|Material:||BK7 or other optical materical|
|Coating:||Available upon Request|
Aspheric lenses allow optical designers to correct aberrations using fewer elements than conventional spherical optics because the former gives them more aberration correction than multiple surfaces of the latter. For example, in zoom lenses where ten or more lens elements are typically used, two aspheric lenses can be substituted for a handful of spherical lenses in order to achieve similar or better optical results, while reducing system size and potentially reducing the overall cost of production.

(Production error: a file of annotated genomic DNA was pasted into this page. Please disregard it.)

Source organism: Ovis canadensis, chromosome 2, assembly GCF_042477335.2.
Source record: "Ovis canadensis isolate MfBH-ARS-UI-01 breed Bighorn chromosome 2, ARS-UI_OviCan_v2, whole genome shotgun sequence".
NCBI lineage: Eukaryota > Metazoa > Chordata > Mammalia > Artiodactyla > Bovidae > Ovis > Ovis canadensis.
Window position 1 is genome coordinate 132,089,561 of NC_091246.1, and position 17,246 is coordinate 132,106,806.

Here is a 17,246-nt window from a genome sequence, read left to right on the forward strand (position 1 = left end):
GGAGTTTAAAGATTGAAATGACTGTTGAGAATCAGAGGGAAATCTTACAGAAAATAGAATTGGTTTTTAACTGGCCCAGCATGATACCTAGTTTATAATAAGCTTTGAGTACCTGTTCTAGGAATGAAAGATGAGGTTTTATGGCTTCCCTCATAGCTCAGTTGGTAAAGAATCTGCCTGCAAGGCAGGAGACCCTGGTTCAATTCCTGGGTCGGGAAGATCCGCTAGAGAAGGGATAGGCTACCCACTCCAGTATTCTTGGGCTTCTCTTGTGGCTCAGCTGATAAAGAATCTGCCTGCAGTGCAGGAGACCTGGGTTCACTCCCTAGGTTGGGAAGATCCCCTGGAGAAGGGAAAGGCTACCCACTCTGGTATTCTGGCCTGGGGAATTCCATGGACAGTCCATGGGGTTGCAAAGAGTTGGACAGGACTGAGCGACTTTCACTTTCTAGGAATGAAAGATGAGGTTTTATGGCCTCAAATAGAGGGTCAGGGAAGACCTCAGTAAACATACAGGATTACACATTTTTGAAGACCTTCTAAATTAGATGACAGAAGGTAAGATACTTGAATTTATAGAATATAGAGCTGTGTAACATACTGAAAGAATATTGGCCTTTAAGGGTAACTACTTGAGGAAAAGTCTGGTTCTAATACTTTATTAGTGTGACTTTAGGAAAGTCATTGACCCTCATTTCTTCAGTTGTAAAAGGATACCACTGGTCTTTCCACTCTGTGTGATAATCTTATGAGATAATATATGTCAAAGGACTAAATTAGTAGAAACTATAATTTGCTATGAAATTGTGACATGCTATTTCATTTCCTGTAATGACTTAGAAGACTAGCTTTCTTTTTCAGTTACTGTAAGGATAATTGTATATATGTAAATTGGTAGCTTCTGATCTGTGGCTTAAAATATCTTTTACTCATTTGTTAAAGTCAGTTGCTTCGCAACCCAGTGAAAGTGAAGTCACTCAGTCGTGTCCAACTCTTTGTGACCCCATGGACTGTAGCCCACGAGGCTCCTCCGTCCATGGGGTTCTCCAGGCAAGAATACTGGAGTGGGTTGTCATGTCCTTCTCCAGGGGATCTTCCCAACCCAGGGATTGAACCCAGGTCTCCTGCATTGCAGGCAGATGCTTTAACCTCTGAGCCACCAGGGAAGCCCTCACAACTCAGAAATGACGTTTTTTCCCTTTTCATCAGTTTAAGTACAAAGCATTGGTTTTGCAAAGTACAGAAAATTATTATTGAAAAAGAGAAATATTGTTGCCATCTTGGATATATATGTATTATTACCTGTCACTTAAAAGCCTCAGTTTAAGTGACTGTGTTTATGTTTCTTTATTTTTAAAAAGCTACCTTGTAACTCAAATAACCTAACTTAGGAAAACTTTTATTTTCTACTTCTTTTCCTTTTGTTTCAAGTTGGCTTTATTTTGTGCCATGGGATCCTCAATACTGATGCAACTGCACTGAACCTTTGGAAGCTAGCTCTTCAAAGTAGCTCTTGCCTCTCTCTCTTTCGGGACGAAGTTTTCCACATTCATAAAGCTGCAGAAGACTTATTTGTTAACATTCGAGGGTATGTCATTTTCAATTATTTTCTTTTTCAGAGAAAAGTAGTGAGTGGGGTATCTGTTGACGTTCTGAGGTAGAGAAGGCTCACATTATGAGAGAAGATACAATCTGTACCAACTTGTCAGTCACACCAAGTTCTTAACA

The most notable benefit of aspheric lenses is their ability to correct for spherical aberration, an optical effect which causes incident light rays to focus at different points when forming an image, creating a blur. Spherical aberration is commonly seen in spherical lenses, such as plano-convex or double-convex lens shapes, but aspheric lenses focus light to a small point, creating comparatively no blur and improving image quality. Spherical aberration is inherent in the basic shape of a spherical surface and is independent of alignment or manufacturing errors; in other words, a perfectly designed and manufactured spherical lens will still inherently exhibit spherical aberration. An aspheric lens can be designed to minimize aberration by adjusting the conic constant and aspheric coefficients of the curved surface of the lens.